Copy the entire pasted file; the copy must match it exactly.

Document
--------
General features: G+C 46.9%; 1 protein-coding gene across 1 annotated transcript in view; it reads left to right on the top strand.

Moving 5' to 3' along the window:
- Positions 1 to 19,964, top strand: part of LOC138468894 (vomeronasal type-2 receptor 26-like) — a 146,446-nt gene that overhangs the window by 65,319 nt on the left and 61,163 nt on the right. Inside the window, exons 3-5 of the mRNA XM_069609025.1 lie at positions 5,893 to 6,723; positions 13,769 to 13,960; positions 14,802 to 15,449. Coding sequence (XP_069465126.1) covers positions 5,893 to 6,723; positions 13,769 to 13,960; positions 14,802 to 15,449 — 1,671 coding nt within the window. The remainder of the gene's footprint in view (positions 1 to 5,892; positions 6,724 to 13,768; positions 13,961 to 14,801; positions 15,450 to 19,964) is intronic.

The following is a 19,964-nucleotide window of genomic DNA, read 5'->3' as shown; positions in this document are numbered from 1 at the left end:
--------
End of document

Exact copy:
General features: G+C 46.9%; 1 protein-coding gene across 1 annotated transcript in view; it reads left to right on the top strand.

Moving 5' to 3' along the window:
- Positions 1 to 19,964, top strand: part of LOC138468894 (vomeronasal type-2 receptor 26-like) — a 146,446-nt gene that overhangs the window by 65,319 nt on the left and 61,163 nt on the right. Inside the window, exons 3-5 of the mRNA XM_069609025.1 lie at positions 5,893 to 6,723; positions 13,769 to 13,960; positions 14,802 to 15,449. Coding sequence (XP_069465126.1) covers positions 5,893 to 6,723; positions 13,769 to 13,960; positions 14,802 to 15,449 — 1,671 coding nt within the window. The remainder of the gene's footprint in view (positions 1 to 5,892; positions 6,724 to 13,768; positions 13,961 to 14,801; positions 15,450 to 19,964) is intronic.

The following is a 19,964-nucleotide window of genomic DNA, read 5'->3' as shown; positions in this document are numbered from 1 at the left end: